This event is due to take place later in the year.
This is a course for industry engineers and professionals, academic and researcher scholars and that provides a concise introduction to Organic Rankine Cycle (ORC) waste heat recovery technology, its principles, applications and state-of-the-art.
The subject is highly topical and of interest to the industry as well as to academia working in this field and is applicable to a very wide range of centralised and distributed power and propulsion applications including industrial heat recovery, biomass, solar thermal, geothermal and transportation (automotive, marine and rail). ORC systems are emerging as a highly promising clean energy technology that enables significant fuel consumption/carbon dioxide emissions reduction.
Workshop sessions will cover the characteristics, design, and performance of the principal ORC components. Advanced waste heat recovery configurations and the current state-of-the-art in systems are, also, analysed. Emphasis is also, placed on problems confronting select power and propulsion industries today, including the need for fuel economy and reductions in carbon dioxide emissions, and how waste heat recovery is shaped by and can also, influence these demands.
Program Outline and Timetable
08:45 – 09:00
Introduction to Organic Rankine Cycle Technology
09:00 – 10:30
10:30 – 11:00
ORC Component Analysis
11:00 – 12.30
12:30 – 13:30
ORC Component Analysis 2
13:30 – 15.00
15:00 – 15:30
ORC Applications and State-of-Art
15:30 – 17.00
Q&A and Closure
17:00 – 17:30
Who Should Attend
- Engineers in the automotive industries as well as other transportation industries (e.g. rail, marine), as well as power generation industry professionals who will gain an extensive understanding of ORC technologies, design and performance.
- This course is an excellent briefing for engineers new to this field, while established engineers will gain fresh insight and appreciation of the state-of-the-art.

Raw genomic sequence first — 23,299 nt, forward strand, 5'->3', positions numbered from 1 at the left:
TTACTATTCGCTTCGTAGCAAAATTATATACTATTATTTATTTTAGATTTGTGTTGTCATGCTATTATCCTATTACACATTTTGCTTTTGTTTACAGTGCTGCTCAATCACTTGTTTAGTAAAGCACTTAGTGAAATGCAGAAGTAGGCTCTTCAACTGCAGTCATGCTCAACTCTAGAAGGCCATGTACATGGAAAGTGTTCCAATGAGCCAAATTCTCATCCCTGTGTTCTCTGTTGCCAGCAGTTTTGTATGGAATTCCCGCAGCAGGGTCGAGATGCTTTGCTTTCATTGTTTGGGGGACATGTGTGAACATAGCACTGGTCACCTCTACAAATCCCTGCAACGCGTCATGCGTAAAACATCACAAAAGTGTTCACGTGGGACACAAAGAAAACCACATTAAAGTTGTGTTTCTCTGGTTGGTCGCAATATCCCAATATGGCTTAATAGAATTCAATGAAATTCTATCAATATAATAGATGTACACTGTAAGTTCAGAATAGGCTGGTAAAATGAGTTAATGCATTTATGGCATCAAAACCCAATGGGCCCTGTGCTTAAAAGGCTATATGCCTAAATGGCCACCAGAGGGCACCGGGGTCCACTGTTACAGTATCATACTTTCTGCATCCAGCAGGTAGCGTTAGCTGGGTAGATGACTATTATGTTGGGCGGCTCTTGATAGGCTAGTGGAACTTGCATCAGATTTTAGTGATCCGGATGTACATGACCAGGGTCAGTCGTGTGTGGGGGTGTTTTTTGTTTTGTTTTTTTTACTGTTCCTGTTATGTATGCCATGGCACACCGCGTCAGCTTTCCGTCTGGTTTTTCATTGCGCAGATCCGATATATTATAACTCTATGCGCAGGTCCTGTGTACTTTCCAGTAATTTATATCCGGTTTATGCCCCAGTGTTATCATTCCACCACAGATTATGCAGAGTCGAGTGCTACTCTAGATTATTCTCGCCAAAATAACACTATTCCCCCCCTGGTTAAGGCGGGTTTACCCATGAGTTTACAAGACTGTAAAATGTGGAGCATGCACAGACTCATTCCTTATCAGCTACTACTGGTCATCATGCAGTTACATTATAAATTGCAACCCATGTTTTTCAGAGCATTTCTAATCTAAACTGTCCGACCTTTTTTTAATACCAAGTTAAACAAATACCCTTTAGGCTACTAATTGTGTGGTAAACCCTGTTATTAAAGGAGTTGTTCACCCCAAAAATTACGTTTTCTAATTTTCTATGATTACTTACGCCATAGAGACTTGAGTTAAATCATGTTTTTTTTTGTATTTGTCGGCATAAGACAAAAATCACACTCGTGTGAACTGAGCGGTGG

- Managers and sales personnel in these fields will gain insight into the performance, analysis and future direction of waste heat recovery systems.
- Academics and researchers who would like to expand into ORC technology as new field or are in the early stages of their involvement and would like a jump-start to this activity.
Participants receive an electronic copy of all workshop notes and an electronic copy of the book “Automotive Exhaust Emissions and Energy Recovery” by Apostolos Pesyridis. This book is an edited work with a number of articles introducing and describing further developments in this field as well as the field of emissions mitigation and control technologies.
- Develop an understanding of the operational and design principles of ORC technology.
- Learn about the areas of application of ORC technology and the principal issues associated with each.
- Understand the operating characteristics and design issues of the principal components of ORCs.
- Understand the importance of working fluids, their thermo-chemical characteristics and selection of the appropriate fluids for ORC applications.
- Learn about the state-of-the-art in ORC technology from the point of view of performance, which will influence the development of the industry in the coming years.